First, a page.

What is a Prove-Up Hearing?
How a Prove-Up Affects Your Divorce
Divorces can go many different directions. Obviously, some divorces are going to be very contentious, akin to how the media likes to portray them. However, in my many years as a divorce attorney I have witnessed far more divorces ending amicably with a settlement than acrimonious ones.
What is a Prove-Up Hearing?
A prove-up is a specific type of hearing during which the parties to a divorce proceeding “prove-up,” or present their Petition for Dissolution of Marriage (the original written request for divorce) and their Marital Settlement Agreement, along with testimony regarding same, to the judge.
If applicable, a prove-up hearing could also include the presentation of a Parenting Agreement. The judge can either approve or disapprove these documents in accordance with specific standards set forth under Illinois’ divorce laws.
What this means is, if both parties agree on a settlement, rather than waiting to go to trial, the two sides and their attorneys can go to the judge and present their documents. If the judge agrees to their terms, then in most cases the divorce becomes final right then and there.
Prove-up hearings are often much more informal because they are non-adversarial. As a result, the general rules of evidence are often more relaxed.
What Standards Are Used in a Prove-Up Hearing?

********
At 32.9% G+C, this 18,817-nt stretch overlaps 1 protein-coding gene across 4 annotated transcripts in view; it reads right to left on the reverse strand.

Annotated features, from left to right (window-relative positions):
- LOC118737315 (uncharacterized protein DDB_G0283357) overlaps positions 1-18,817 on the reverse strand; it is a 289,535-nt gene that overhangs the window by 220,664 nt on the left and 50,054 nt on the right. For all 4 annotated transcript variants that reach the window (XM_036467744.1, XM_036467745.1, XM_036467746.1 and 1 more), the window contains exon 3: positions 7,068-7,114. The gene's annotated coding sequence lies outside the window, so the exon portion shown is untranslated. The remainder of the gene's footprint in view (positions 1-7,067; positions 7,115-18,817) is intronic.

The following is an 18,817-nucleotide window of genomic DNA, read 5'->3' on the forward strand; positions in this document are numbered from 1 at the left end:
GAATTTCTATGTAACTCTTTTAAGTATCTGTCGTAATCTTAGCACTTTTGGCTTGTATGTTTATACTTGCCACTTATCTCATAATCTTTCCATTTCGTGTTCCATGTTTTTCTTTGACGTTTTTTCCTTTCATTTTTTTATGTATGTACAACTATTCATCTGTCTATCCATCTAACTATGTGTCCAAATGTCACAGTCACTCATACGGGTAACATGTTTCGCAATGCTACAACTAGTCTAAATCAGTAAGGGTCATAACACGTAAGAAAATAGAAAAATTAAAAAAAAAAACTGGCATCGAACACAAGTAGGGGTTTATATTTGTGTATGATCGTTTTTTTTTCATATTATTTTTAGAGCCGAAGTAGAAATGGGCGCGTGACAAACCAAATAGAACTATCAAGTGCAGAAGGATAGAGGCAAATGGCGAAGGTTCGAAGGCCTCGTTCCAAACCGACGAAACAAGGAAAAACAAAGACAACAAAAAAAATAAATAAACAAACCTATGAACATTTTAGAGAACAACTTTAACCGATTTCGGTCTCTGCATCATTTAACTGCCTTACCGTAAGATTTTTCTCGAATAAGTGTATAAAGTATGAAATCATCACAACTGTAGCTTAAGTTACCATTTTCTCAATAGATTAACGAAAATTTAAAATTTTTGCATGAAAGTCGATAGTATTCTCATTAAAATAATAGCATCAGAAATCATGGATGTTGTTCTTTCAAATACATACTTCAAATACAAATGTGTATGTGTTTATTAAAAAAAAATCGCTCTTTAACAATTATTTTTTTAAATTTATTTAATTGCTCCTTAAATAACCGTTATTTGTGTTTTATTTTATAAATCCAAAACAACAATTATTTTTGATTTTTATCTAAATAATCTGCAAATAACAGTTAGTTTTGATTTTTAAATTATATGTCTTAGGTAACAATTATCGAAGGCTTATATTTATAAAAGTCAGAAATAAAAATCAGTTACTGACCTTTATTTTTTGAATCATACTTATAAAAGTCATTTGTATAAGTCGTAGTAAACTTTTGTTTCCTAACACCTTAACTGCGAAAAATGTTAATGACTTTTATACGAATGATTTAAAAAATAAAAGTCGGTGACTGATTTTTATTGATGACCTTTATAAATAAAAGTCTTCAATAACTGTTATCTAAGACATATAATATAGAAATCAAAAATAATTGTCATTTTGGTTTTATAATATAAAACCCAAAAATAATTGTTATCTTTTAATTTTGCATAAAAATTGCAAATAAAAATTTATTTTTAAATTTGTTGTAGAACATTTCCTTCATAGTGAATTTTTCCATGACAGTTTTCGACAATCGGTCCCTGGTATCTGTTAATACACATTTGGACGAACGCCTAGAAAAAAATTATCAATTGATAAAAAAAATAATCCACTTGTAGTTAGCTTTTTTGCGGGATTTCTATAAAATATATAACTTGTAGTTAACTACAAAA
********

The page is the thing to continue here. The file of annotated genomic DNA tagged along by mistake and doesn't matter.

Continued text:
The specific standards used in a prove-up hearing depend on the family law issues being resolved. For example, a prove-up hearing may solely involve divorce terms affecting the parties involved. Some of these terms may include: maintenance, division of assets, and allocation of debts. Here, a judge will approve an agreement if it is not unconscionable (unreasonable). This is typically considered a low standard and is easily met.
A prove-up hearing may also involve issues affecting children to a divorce. Some of these issues may include: parental custody, visitation, and support. Here, a judge will approve an agreement if it is in the best interests of the children. In terms of child support, an agreement’s approval also requires that the support at issue be within statutory guidelines. If it falls outside of these guidelines, the judge must approve why the support deviates above or below the guidelines.
Having a lawyer in your corner who knows how to help you negotiate a favorable settlement so that you can prove-up your case and avoid a costly trial is important. Please contact me with any questions.
Michael C. Craven is a partner at Beermann Pritikin Mirabelli Swerdlove LLP. (Formerly of Beermann, now a Partner at Harrison & Held, LLP)
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